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for deceiving the voters about how to finances campaigns. [inaudible] >> this group is known and called itself a progressive pro-israeli lobby. i was told that you met with him and asked for their support. mr. o'connor: i never asked for their support. in may of 2015i released a position paper on the middle east. with iran would require unfettered and unannounced visits to their nuclear facilities. a potential donor considering giving money to me suggested i meet with them. i am open to anybody's policy ideas thought because i believe we can try to find common ground. on july 29, i met with dan calick, the vice president of
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squared with others. they supported a deal that was called a mistake. and i stand with the state of israel. they followed up with me, asking for information to try to support me. i did not reply because i did not want their support. >> you do not ask for their support, we got you on that. we will go back to the panel. ms. shea-porter: can i say something? josh mcelveen: we have to move forward. josh >> politicians talk about debt and deficit, but the numbers are getting bigger. and we are $20 trillion in debt and heading for disaster. there has not been compromised on the issue. and -- mr. o'connor, you say that you take the best ideas from democrats and republicans and have compromised, so what are the best ideas on the debt?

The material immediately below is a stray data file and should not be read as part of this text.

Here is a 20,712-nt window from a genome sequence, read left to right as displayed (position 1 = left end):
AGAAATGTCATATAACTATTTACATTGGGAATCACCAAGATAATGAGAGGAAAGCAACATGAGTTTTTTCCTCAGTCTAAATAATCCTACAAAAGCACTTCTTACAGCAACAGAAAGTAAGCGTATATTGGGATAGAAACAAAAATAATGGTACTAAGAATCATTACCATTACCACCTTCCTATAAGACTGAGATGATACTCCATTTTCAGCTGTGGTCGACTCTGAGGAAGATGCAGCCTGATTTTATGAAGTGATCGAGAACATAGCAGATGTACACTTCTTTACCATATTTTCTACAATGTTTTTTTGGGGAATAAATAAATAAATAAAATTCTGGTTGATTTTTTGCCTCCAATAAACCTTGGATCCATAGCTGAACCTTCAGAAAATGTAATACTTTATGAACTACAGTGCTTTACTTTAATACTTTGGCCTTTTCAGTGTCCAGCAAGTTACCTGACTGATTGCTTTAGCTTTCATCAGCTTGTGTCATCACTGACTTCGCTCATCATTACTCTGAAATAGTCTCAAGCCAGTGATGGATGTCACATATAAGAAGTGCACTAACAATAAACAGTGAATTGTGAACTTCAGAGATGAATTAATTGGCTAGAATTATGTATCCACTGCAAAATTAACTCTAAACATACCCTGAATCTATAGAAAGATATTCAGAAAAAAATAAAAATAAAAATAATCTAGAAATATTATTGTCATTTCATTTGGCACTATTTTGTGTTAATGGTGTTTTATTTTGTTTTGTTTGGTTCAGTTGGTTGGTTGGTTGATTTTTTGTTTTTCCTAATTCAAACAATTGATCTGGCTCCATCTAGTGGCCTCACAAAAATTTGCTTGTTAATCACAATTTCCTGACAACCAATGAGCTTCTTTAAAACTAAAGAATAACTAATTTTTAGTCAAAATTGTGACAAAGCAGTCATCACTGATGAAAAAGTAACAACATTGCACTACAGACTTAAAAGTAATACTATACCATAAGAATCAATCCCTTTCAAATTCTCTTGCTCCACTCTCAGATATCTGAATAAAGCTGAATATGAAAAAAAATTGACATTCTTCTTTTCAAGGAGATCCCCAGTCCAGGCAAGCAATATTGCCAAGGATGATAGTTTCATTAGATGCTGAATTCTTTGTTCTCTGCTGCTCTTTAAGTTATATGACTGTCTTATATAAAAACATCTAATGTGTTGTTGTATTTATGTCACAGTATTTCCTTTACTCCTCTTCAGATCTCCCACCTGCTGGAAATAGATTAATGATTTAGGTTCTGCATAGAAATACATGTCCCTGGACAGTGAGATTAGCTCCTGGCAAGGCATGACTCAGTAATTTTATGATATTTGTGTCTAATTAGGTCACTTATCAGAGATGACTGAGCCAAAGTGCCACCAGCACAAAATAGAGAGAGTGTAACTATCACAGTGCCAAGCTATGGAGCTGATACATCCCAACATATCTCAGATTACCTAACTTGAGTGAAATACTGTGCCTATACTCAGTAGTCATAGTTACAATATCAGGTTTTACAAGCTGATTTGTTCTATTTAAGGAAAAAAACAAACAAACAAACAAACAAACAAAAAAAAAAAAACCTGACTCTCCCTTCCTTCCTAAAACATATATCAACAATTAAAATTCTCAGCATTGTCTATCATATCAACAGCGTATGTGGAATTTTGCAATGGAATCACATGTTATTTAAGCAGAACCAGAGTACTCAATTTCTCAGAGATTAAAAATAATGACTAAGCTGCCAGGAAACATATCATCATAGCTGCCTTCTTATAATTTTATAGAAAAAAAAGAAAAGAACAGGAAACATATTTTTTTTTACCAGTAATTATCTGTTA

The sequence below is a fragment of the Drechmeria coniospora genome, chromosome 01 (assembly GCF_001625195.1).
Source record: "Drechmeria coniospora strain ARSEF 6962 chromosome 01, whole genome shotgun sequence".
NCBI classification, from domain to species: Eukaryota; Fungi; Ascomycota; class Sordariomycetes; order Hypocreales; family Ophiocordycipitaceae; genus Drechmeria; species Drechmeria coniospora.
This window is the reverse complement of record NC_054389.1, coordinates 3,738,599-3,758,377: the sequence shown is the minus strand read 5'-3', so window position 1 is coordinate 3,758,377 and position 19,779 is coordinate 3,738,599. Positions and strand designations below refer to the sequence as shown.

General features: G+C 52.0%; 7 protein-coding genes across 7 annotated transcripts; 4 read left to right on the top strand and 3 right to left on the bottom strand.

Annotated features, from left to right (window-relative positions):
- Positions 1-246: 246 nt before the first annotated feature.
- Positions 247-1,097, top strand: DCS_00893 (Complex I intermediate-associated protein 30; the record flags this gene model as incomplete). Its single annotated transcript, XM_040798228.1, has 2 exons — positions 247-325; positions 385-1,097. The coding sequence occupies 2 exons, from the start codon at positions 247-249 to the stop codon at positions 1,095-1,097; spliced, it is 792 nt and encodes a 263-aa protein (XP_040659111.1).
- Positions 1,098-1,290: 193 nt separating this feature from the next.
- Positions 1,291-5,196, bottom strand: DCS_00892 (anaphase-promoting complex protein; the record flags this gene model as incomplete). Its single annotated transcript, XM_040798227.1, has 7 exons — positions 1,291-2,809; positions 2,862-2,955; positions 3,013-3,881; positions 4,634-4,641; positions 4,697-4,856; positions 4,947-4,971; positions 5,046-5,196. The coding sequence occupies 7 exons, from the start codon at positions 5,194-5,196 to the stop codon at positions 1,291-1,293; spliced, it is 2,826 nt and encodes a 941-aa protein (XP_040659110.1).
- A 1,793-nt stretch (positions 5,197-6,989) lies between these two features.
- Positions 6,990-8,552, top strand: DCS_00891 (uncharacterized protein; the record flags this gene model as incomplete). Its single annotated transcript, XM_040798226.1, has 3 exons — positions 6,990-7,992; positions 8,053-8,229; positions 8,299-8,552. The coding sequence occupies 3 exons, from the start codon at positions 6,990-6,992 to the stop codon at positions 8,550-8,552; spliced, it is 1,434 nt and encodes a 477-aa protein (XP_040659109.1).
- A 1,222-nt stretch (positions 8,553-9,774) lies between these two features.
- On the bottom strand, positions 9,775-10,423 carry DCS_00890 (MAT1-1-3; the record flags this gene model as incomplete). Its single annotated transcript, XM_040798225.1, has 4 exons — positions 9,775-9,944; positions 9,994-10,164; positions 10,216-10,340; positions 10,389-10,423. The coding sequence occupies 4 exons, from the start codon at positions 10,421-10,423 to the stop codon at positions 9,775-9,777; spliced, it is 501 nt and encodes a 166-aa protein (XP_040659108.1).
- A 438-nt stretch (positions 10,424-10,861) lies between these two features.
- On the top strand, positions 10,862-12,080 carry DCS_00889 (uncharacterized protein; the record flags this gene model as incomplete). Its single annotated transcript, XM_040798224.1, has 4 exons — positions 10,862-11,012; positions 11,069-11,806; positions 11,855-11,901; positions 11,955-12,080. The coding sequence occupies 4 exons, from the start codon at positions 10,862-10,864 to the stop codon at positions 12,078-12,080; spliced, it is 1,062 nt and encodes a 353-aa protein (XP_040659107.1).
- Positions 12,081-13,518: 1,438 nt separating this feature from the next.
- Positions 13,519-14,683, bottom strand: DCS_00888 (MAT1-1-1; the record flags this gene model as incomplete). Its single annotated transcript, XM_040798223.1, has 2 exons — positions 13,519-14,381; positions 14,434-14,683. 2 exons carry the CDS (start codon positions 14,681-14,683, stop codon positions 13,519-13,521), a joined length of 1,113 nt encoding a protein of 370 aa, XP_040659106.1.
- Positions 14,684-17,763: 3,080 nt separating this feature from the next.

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mr. o'connor: there are two things we need to do. we need to look at the wasteful spending in all apartments -- the permits. as the congressman suggested, his ideas would be crazy, because it would administer the pell grants? we know we go through agency by agency print one area i have identified is in the use of high paid federal contractors. in the great recession, the only part of the country that was seeing an prices and income was the greater washington region because of the high paid federal contractors that are doing the work that federal government workers should be doing. so that is where i would focus. then we need to solve social security and medicare, because they are the impending crisis ahead in terms of the burgeoning deficit. i would do that to the minimum wage plan that will generate taxes, including medicare taxes.